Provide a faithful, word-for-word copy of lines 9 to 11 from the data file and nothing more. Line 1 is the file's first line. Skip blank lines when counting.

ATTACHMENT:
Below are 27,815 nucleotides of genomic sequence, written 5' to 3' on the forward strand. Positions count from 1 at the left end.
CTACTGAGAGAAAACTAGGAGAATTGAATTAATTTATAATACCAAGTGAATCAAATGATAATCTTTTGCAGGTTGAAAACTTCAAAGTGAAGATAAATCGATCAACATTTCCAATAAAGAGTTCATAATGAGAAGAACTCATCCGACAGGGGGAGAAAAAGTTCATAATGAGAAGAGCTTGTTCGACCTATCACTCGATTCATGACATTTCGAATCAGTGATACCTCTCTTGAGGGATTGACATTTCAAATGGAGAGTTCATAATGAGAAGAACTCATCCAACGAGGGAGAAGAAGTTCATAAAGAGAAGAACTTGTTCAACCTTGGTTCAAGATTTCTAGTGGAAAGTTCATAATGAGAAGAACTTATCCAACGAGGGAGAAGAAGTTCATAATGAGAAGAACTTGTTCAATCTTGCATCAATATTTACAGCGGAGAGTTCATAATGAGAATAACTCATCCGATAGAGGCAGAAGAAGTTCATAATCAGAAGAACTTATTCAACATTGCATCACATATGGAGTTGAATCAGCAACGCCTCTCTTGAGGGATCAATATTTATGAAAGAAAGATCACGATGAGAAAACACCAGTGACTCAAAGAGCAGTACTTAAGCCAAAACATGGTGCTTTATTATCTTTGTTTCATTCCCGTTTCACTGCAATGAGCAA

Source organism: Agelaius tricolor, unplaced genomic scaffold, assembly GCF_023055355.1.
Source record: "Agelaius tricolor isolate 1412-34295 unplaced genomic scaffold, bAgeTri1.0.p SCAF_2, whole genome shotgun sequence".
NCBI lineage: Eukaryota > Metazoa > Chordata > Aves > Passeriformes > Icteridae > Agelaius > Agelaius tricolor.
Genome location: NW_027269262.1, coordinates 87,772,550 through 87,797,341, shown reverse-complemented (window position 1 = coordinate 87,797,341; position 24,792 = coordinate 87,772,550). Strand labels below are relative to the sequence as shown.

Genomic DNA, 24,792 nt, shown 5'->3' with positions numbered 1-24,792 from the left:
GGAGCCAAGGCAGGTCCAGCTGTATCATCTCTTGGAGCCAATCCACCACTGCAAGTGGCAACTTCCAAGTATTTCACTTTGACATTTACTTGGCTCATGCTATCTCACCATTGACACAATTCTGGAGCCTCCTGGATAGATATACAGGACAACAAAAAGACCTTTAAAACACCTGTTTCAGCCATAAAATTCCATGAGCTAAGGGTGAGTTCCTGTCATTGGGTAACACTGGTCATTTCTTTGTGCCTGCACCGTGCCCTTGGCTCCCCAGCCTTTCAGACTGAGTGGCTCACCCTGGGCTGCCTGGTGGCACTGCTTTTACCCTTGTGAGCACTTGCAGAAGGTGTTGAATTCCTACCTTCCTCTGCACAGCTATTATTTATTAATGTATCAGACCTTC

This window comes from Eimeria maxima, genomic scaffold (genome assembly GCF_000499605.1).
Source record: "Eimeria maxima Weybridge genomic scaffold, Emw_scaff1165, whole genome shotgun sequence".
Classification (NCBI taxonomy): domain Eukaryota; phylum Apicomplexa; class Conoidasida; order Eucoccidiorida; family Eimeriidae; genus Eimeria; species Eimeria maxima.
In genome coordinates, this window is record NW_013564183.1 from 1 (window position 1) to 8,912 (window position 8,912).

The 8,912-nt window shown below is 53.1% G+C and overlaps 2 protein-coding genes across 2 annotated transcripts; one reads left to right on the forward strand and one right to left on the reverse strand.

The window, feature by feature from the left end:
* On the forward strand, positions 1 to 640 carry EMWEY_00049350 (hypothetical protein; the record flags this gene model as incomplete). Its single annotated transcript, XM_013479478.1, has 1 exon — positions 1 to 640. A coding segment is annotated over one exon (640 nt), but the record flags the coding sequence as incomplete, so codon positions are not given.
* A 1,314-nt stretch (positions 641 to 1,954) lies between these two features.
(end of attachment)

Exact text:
This window comes from Eimeria maxima, genomic scaffold (genome assembly GCF_000499605.1).
Source record: "Eimeria maxima Weybridge genomic scaffold, Emw_scaff1165, whole genome shotgun sequence".
Classification (NCBI taxonomy): domain Eukaryota; phylum Apicomplexa; class Conoidasida; order Eucoccidiorida; family Eimeriidae; genus Eimeria; species Eimeria maxima.